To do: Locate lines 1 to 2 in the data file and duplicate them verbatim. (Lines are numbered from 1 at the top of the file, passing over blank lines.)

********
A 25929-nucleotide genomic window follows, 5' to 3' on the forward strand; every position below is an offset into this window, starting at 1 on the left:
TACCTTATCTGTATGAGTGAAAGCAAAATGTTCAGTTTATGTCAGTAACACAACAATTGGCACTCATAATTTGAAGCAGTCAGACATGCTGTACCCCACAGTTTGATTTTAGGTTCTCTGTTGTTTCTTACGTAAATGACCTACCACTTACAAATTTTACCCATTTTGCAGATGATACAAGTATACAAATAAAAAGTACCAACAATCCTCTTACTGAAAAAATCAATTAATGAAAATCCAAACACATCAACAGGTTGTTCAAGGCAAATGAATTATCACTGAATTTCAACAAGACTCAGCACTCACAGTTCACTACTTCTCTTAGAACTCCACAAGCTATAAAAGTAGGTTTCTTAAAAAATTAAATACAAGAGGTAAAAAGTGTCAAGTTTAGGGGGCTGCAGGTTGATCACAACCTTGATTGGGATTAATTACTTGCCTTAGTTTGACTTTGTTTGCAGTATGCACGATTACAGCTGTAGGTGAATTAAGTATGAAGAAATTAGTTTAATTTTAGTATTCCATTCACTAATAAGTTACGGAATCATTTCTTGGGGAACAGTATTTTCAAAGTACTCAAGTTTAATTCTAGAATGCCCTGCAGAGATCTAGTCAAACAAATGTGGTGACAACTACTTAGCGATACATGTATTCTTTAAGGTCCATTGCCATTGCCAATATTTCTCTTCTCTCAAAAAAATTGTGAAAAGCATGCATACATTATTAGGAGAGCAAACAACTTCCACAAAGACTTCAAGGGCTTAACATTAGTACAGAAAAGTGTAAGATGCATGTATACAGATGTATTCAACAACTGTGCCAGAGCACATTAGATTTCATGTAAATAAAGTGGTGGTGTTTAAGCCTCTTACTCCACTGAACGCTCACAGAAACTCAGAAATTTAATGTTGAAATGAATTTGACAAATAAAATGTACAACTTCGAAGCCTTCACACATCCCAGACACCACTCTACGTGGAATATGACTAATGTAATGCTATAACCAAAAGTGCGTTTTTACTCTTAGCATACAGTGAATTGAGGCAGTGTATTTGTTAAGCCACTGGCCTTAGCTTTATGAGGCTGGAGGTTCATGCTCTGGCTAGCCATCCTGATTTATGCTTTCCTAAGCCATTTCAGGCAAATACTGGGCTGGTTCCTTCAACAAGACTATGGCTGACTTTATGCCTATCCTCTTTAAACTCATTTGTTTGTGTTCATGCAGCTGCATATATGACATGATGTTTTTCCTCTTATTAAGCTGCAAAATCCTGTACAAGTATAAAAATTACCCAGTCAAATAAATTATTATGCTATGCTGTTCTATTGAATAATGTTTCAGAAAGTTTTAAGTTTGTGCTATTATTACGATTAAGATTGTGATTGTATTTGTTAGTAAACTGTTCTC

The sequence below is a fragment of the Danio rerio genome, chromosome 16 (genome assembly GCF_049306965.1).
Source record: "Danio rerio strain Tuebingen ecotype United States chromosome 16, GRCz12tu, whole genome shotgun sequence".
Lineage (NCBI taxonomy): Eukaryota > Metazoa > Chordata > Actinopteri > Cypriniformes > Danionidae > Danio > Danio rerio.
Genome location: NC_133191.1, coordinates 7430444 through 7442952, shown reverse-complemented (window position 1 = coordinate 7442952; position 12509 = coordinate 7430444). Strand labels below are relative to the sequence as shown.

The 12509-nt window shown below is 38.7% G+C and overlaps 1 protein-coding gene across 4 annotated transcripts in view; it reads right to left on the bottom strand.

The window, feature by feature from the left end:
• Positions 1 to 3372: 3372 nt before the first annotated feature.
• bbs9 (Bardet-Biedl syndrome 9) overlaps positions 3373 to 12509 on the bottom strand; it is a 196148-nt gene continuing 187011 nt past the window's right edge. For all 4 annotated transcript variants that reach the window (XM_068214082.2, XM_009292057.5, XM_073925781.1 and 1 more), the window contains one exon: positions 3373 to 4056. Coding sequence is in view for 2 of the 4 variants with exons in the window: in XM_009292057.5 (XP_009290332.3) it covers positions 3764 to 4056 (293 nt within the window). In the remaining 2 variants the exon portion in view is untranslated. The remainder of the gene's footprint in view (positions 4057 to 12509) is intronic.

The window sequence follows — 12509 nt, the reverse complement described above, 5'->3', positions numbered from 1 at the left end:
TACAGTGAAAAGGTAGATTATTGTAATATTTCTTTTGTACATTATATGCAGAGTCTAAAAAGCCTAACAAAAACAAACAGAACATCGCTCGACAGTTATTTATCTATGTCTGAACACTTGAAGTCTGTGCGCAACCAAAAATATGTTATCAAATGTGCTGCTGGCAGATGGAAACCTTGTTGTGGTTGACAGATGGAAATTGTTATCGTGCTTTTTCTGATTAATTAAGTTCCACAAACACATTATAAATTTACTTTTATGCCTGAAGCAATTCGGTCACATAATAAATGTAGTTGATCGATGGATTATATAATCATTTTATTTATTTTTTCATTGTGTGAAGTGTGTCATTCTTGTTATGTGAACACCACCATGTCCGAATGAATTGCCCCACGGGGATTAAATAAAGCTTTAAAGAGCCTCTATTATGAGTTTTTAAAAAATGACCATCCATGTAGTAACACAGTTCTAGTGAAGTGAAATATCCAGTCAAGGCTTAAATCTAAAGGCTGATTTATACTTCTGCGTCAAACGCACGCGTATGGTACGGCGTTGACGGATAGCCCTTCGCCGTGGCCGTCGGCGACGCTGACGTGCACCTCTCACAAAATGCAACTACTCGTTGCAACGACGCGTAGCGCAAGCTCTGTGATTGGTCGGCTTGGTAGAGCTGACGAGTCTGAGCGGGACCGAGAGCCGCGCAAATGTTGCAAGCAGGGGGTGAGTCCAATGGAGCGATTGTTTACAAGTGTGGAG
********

A 25929-nucleotide genomic window follows, 5' to 3' on the forward strand; every position below is an offset into this window, starting at 1 on the left:
TACCTTATCTGTATGAGTGAAAGCAAAATGTTCAGTTTATGTCAGTAACACAACAATTGGCACTCATAATTTGAAGCAGTCAGACATGCTGTACCCCACAGTTTGATTTTAGGTTCTCTGTTGTTTCTTACGTAAATGACCTACCACTTACAAATTTTACCCATTTTGCAGATGATACAAGTATACAAATAAAAAGTACCAACAATCCTCTTACTGAAAAAATCAATTAATGAAAATCCAAACACATCAACAGGTTGTTCAAGGCAAATGAATTATCACTGAATTTCAACAAGACTCAGCACTCACAGTTCACTACTTCTCTTAGAACTCCACAAGCTATAAAAGTAGGTTTCTTAAAAAATTAAATACAAGAGGTAAAAAGTGTCAAGTTTAGGGGGCTGCAGGTTGATCACAACCTTGATTGGGATTAATTACTTGCCTTAGTTTGACTTTGTTTGCAGTATGCACGATTACAGCTGTAGGTGAATTAAGTATGAAGAAATTAGTTTAATTTTAGTATTCCATTCACTAATAAGTTACGGAATCATTTCTTGGGGAACAGTATTTTCAAAGTACTCAAGTTTAATTCTAGAATGCCCTGCAGAGATCTAGTCAAACAAATGTGGTGACAACTACTTAGCGATACATGTATTCTTTAAGGTCCATTGCCATTGCCAATATTTCTCTTCTCTCAAAAAAATTGTGAAAAGCATGCATACATTATTAGGAGAGCAAACAACTTCCACAAAGACTTCAAGGGCTTAACATTAGTACAGAAAAGTGTAAGATGCATGTATACAGATGTATTCAACAACTGTGCCAGAGCACATTAGATTTCATGTAAATAAAGTGGTGGTGTTTAAGCCTCTTACTCCACTGAACGCTCACAGAAACTCAGAAATTTAATGTTGAAATGAATTTGACAAATAAAATGTACAACTTCGAAGCCTTCACACATCCCAGACACCACTCTACGTGGAATATGACTAATGTAATGCTATAACCAAAAGTGCGTTTTTACTCTTAGCATACAGTGAATTGAGGCAGTGTATTTGTTAAGCCACTGGCCTTAGCTTTATGAGGCTGGAGGTTCATGCTCTGGCTAGCCATCCTGATTTATGCTTTCCTAAGCCATTTCAGGCAAATACTGGGCTGGTTCCTTCAACAAGACTATGGCTGACTTTATGCCTATCCTCTTTAAACTCATTTGTTTGTGTTCATGCAGCTGCATATATGACATGATGTTTTTCCTCTTATTAAGCTGCAAAATCCTGTACAAGTATAAAAATTACCCAGTCAAATAAATTATTATGCTATGCTGTTCTATTGAATAATGTTTCAGAAAGTTTTAAGTTTGTGCTATTATTACGATTAAGATTGTGATTGTATTTGTTAGTAAACTGTTCTC